Dell got a jump-start in the world of analytics software when it acquired StatSoft early last year, and on Tuesday it forged further ahead into the space with a new Statistica release and a variety of industry-specific services.
Announced at the company’s Dell World conference taking place in Austin, Texas, this week, Statistica 13 updates the company’s advanced analytics software platform with several key new capabilities. First and foremost is native distributed analytics, a feature that allows users to run analytics directly in the database where data resides.
“Usually people dip data out of the database or Hadoop cluster and bring it back to a smaller server or desktop for analysis there,” said John Thompson, general manager for advanced analytics with Dell Software. “This allows you to take your analytical models to the data.”
Users can build models and export them into different languages, including C, SQL or Java, Thompson explained. Then, they can transport them into the data environment of their choice.
For example, “you can now run Java models on Hadoop,” he said. “This opens it up to allow people to run models on large amounts of data and also to transport models out to environments like the Internet of Things.”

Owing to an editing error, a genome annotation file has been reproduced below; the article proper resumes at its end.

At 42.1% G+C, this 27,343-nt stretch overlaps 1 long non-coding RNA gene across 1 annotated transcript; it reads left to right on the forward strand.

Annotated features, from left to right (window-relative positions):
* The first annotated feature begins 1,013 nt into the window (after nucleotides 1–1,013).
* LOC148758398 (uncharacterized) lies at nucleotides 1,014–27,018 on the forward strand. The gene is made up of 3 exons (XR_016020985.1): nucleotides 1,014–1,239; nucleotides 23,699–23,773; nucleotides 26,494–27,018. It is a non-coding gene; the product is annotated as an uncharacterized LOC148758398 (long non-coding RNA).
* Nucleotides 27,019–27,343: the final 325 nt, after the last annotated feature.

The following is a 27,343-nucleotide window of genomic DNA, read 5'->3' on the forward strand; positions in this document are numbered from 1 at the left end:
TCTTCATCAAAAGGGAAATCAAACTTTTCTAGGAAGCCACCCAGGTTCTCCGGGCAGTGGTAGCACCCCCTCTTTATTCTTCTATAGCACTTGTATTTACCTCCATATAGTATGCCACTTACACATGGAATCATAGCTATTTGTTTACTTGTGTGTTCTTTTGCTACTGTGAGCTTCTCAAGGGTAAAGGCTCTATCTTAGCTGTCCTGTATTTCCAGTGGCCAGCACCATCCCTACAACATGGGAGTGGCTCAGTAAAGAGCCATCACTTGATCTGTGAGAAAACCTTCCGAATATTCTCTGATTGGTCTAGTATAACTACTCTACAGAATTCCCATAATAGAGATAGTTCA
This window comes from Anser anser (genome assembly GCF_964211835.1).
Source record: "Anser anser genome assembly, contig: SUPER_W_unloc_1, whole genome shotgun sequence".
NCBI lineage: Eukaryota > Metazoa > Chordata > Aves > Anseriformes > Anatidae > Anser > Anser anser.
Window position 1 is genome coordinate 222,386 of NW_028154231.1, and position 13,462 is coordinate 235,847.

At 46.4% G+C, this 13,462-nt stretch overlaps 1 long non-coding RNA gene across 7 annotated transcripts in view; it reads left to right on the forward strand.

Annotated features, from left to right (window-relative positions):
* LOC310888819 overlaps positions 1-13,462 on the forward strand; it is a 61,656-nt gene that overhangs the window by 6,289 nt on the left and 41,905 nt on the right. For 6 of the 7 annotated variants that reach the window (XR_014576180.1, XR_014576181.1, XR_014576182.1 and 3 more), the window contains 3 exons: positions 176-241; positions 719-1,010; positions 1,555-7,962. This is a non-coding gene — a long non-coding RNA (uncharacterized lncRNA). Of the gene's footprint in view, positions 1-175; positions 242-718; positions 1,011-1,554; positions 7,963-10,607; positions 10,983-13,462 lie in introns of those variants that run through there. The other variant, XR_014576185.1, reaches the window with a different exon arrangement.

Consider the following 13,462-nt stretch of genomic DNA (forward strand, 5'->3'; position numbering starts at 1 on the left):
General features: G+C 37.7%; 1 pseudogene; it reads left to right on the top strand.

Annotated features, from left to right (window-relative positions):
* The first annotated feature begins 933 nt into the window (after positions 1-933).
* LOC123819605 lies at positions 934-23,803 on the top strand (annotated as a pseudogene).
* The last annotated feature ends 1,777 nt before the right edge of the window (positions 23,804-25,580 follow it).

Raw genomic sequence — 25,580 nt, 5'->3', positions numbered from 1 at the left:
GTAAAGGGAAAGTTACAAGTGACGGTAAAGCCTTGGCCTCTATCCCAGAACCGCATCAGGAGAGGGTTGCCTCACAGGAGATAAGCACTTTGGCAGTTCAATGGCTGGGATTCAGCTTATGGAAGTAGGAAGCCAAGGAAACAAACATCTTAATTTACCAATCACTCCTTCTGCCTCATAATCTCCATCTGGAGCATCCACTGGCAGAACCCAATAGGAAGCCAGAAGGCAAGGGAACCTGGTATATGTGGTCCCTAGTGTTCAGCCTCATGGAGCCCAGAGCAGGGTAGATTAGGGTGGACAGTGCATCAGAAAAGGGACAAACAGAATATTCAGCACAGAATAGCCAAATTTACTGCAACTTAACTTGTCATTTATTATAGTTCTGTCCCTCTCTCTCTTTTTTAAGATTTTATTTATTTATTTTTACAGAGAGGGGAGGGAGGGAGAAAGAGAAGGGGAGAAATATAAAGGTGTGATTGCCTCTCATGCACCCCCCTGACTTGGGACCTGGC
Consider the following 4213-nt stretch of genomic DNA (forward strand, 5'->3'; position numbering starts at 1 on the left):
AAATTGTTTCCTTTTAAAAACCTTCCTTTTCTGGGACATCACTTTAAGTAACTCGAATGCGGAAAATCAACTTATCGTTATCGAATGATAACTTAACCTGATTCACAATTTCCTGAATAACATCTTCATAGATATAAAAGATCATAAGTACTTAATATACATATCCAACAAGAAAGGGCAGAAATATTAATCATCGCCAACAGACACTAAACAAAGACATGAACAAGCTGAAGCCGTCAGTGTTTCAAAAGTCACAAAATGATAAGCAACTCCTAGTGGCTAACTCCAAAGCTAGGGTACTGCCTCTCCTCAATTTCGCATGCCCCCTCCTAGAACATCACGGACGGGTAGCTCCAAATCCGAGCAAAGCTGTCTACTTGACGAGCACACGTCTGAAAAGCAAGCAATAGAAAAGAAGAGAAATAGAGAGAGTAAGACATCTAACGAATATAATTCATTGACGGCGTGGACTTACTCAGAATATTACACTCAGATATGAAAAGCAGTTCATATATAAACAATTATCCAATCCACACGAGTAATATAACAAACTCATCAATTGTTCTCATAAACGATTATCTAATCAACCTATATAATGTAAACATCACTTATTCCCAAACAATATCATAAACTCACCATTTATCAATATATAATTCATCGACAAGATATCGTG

Besides the ability to work with full volumes of data rather than just subsets, the new capability also brings better privacy and security since data can remain behind the corporate firewall without needing to traverse any networks, Thompson said.
Also included in Statistica 13 are a revamped user interface, tighter integration with the R programming language, and a new stepwise model tool that progressively recommends optimum models for users.
The software is available now featuring native distributed analytics capabilities for Microsoft SQL Server databases; additional databases will be added later, Dell said.
As for the services portion of Dell’s analytics news, the company is expanding its Analytics-as-a-Service line with several new industry-specific offerings.
One targeting the medical industry, for example, focuses on helping organizations identify cases of medical identity theft, unnecessary diagnostic services and incorrect billing. Others focus on scoring the likelihood of claim denial and churn management.
“It’s all integrated and targeted for specific business problems, so time to market is going to be very quick,” said Prasad Thrikutam, president and global head of applications for Dell Services. “It’s also outcome-oriented, so you’re not just throwing dollars at the problem and hoping something will come out.”